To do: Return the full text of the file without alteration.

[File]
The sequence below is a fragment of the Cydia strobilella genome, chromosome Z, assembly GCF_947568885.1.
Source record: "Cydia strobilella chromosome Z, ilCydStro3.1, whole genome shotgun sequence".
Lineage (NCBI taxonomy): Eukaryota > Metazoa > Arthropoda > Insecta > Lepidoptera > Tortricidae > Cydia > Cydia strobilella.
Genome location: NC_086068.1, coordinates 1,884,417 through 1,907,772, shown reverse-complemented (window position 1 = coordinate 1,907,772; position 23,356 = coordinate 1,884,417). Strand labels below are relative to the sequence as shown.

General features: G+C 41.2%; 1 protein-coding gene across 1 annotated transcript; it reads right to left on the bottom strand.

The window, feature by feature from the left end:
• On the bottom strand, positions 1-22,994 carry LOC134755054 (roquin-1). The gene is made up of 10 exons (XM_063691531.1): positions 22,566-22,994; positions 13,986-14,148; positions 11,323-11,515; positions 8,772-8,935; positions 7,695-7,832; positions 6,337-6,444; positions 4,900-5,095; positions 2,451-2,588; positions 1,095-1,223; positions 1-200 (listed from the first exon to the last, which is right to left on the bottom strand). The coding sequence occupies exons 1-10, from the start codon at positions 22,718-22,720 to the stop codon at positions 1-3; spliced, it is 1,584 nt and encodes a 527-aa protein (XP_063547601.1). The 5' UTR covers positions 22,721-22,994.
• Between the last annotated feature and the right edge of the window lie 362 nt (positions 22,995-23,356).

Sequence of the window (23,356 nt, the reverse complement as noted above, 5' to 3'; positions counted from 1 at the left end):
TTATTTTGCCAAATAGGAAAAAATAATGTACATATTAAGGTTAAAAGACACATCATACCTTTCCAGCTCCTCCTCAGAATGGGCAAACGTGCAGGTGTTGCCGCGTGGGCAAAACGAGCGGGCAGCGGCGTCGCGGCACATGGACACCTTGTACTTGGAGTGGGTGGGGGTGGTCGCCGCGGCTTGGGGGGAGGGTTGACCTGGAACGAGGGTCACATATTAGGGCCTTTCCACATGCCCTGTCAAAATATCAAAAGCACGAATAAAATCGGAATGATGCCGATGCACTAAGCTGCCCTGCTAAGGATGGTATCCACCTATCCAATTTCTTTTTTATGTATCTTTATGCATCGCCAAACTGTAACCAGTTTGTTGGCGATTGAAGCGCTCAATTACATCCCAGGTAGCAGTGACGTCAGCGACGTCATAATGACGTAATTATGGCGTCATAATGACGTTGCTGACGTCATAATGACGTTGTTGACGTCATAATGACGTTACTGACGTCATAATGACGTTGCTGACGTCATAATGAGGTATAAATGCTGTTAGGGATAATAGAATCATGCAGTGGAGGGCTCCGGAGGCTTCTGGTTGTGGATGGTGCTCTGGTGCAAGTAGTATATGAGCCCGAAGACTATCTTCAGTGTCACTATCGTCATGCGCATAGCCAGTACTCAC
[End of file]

The sequence below is a fragment of the Cydia strobilella genome, chromosome Z, assembly GCF_947568885.1.
Source record: "Cydia strobilella chromosome Z, ilCydStro3.1, whole genome shotgun sequence".
Lineage (NCBI taxonomy): Eukaryota > Metazoa > Arthropoda > Insecta > Lepidoptera > Tortricidae > Cydia > Cydia strobilella.
Genome location: NC_086068.1, coordinates 1,884,417 through 1,907,772, shown reverse-complemented (window position 1 = coordinate 1,907,772; position 23,356 = coordinate 1,884,417). Strand labels below are relative to the sequence as shown.

General features: G+C 41.2%; 1 protein-coding gene across 1 annotated transcript; it reads right to left on the bottom strand.

The window, feature by feature from the left end:
• On the bottom strand, positions 1-22,994 carry LOC134755054 (roquin-1). The gene is made up of 10 exons (XM_063691531.1): positions 22,566-22,994; positions 13,986-14,148; positions 11,323-11,515; positions 8,772-8,935; positions 7,695-7,832; positions 6,337-6,444; positions 4,900-5,095; positions 2,451-2,588; positions 1,095-1,223; positions 1-200 (listed from the first exon to the last, which is right to left on the bottom strand). The coding sequence occupies exons 1-10, from the start codon at positions 22,718-22,720 to the stop codon at positions 1-3; spliced, it is 1,584 nt and encodes a 527-aa protein (XP_063547601.1). The 5' UTR covers positions 22,721-22,994.
• Between the last annotated feature and the right edge of the window lie 362 nt (positions 22,995-23,356).

Sequence of the window (23,356 nt, the reverse complement as noted above, 5' to 3'; positions counted from 1 at the left end):
TTATTTTGCCAAATAGGAAAAAATAATGTACATATTAAGGTTAAAAGACACATCATACCTTTCCAGCTCCTCCTCAGAATGGGCAAACGTGCAGGTGTTGCCGCGTGGGCAAAACGAGCGGGCAGCGGCGTCGCGGCACATGGACACCTTGTACTTGGAGTGGGTGGGGGTGGTCGCCGCGGCTTGGGGGGAGGGTTGACCTGGAACGAGGGTCACATATTAGGGCCTTTCCACATGCCCTGTCAAAATATCAAAAGCACGAATAAAATCGGAATGATGCCGATGCACTAAGCTGCCCTGCTAAGGATGGTATCCACCTATCCAATTTCTTTTTTATGTATCTTTATGCATCGCCAAACTGTAACCAGTTTGTTGGCGATTGAAGCGCTCAATTACATCCCAGGTAGCAGTGACGTCAGCGACGTCATAATGACGTAATTATGGCGTCATAATGACGTTGCTGACGTCATAATGACGTTGTTGACGTCATAATGACGTTACTGACGTCATAATGACGTTGCTGACGTCATAATGAGGTATAAATGCTGTTAGGGATAATAGAATCATGCAGTGGAGGGCTCCGGAGGCTTCTGGTTGTGGATGGTGCTCTGGTGCAAGTAGTATATGAGCCCGAAGACTATCTTCAGTGTCACTATCGTCATGCGCATAGCCAGTACTCAC